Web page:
“British Vogue’s September 2019 issue celebrating the launch of Forces for Change with Meghan, Duchess of Sussex, was the fastest-selling print issue ever in the title’s 105-year history. This success is a paradigmatic example of a print origin story’s worldwide digital projection – the issue received around 300,000 Instagram engagements, making British Vogue’s Instagram account double its usual rate.
“Vogue Italia’s September 2020 issue featuring 100 covers dedicated to 100 different women from different ages, ethnicities, lifestyles, and industries generated an impressive performance on social media too, with a reach of over 21 million; Vogue Germany’s cover with Heidi Klum and her daughter shattered audience records on YouTube, reaching more than 4 million views; and Vogue Paris featuring French actress Léa Seydoux had a global impact and a huge success on social media with a video of her dancing like a pro.”
Breaking the glass ceiling
As a woman who has reached the top of her profession, Gamero del Castillo has much to add to the debate over equality in the workplace that has been reignited in recent months. Ask her how she feels about being a role model and she calls it “such an honour and responsibility” and praises Condé Nast for taking the lead when it comes to female leadership.
“I grew professionally in a company with an essential and natural commitment to women in leadership, which has inspired everything we do,” Gamero del Castillo says. “Our brands contribute to accelerating women’s progress, giving visibility to female role models and breaking down gender stereotypes.”
Condé Nast’s first ever global Diversity & Inclusion report – released in September last year – showed that 68 per cent of its workforce is made up of women, one of the largest female-identifying workforces in all of media. Since 2019 the company has doubled the number of women in its Executive Leadership Team to 60 per cent.
While the gender equality battle is being won at Condé Nast, the wider war is still raging, says Gamero del Castillo.
“I see there is still work to do at a social level, and as a media company, we have a crucial role to play in this,” she points out. “More women are needed in positions of responsibility in society and technical and scientific careers, for instance. I want to encourage young women to lead the future through being themselves and challenging preconceived notions of what it means to be a leader.”
The drive for more diversity
Over the past year, Condé Nast has also carried out a significant amount of work around diversity, adopting a strategy centered around company values, people and content, led by its first Global Chief Diversity and Inclusion Officer, Yashica Olden.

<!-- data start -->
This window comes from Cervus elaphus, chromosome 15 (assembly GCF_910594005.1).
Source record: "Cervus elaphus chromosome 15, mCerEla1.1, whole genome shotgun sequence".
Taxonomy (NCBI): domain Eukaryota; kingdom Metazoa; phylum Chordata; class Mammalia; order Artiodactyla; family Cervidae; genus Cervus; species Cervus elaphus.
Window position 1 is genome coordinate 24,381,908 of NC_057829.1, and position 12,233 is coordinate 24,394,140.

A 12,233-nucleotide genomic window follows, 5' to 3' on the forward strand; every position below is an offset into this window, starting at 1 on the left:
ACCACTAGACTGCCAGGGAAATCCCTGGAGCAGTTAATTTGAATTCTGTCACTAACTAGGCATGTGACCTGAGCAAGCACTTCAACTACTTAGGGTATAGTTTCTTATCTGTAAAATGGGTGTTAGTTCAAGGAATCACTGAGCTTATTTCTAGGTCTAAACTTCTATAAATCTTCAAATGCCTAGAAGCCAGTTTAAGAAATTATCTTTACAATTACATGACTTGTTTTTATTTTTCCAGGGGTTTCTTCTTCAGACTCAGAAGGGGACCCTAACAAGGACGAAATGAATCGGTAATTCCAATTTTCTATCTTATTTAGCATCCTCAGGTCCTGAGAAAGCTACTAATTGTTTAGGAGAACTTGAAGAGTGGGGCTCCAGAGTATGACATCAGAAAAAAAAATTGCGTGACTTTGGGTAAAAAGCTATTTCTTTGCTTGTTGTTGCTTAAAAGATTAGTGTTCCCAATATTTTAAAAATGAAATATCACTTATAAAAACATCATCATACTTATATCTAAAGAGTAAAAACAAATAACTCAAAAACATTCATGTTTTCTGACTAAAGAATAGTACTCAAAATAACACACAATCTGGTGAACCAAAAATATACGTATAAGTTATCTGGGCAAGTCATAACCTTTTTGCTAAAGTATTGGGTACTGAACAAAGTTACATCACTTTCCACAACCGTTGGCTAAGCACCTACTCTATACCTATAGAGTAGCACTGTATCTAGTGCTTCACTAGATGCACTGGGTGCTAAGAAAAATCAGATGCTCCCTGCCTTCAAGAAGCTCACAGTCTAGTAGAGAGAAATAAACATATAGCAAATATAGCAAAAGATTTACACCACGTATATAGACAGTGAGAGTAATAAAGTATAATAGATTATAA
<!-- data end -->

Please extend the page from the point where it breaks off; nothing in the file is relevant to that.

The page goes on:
“At the core of this, we are committed to greater representation and inclusion among our teams and across all our content platforms,” says Gamero del Castillo. “As Condé Nast operates in 32 markets worldwide and publishes content in 26 languages, we are an inherently multicultural organisation. Equality and inclusion are part of this DNA. It’s our mission not only to reflect the culture in which we live but also to help shape it to be fair, inclusive, and moving the world forward.”
An important step towards achieving this is for Condé Nast to tell stories that promote social progress – something that is a top priority for Gamero del Castillo.
“Our brands are focused on using their influence, trust, and reach to drive positive change and create an understanding of key social and cultural topics,” she says, citing as an example the British Vogue September 2020 issue, which featured 20 remarkable activists on its cover. “That is part of the mission of quality journalism, which Condé Nast and our colleagues are an essential part of.”
Up to the challenge
A key factor in Gamero del Castillo’s rise in the industry has been an insatiable thirst for knowledge. “I feel an enormous curiosity for life,” she says. “I’m not a person of a single idea or mission but I think we are in the world to evolve and understand better what surrounds us.”
Gamero del Castillo’s attitude will be crucial in her new position as Condé Nast, like all publishers, adapts to a post-Covid landscape.
“I would say that I am a person of challenges,” she says. “And Condé Nast is synonymous with what’s challenging, as we never settle with just the obvious. We are continuously searching for the extraordinary – that defines us as a company, something our audience recognises and seeks.
“I always try to transmit that passion to the people I work with because we are doing something meaningful and relevant for the future. We live in challenging times, but we are a force of change for better things.”